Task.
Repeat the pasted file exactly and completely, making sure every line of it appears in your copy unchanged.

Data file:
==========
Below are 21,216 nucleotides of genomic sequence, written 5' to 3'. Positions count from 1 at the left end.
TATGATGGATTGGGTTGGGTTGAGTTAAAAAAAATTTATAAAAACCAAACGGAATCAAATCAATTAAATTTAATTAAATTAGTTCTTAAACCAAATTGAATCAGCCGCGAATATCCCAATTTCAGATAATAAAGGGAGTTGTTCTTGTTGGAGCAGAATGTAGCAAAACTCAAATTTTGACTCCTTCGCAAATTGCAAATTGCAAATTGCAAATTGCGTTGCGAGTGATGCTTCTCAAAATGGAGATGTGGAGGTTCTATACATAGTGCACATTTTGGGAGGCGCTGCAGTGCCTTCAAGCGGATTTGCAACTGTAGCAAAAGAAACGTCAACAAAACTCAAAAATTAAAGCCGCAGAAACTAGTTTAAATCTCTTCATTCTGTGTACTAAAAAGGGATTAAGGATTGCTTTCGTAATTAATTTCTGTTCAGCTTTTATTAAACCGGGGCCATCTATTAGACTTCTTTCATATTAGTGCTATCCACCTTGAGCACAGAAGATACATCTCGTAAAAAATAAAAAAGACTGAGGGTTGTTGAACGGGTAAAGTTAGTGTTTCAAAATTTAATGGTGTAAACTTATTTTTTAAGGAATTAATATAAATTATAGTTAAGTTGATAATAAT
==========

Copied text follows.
Below are 21,216 nucleotides of genomic sequence, written 5' to 3'. Positions count from 1 at the left end.
TATGATGGATTGGGTTGGGTTGAGTTAAAAAAAATTTATAAAAACCAAACGGAATCAAATCAATTAAATTTAATTAAATTAGTTCTTAAACCAAATTGAATCAGCCGCGAATATCCCAATTTCAGATAATAAAGGGAGTTGTTCTTGTTGGAGCAGAATGTAGCAAAACTCAAATTTTGACTCCTTCGCAAATTGCAAATTGCAAATTGCAAATTGCGTTGCGAGTGATGCTTCTCAAAATGGAGATGTGGAGGTTCTATACATAGTGCACATTTTGGGAGGCGCTGCAGTGCCTTCAAGCGGATTTGCAACTGTAGCAAAAGAAACGTCAACAAAACTCAAAAATTAAAGCCGCAGAAACTAGTTTAAATCTCTTCATTCTGTGTACTAAAAAGGGATTAAGGATTGCTTTCGTAATTAATTTCTGTTCAGCTTTTATTAAACCGGGGCCATCTATTAGACTTCTTTCATATTAGTGCTATCCACCTTGAGCACAGAAGATACATCTCGTAAAAAATAAAAAAGACTGAGGGTTGTTGAACGGGTAAAGTTAGTGTTTCAAAATTTAATGGTGTAAACTTATTTTTTAAGGAATTAATATAAATTATAGTTAAGTTGATAATAAT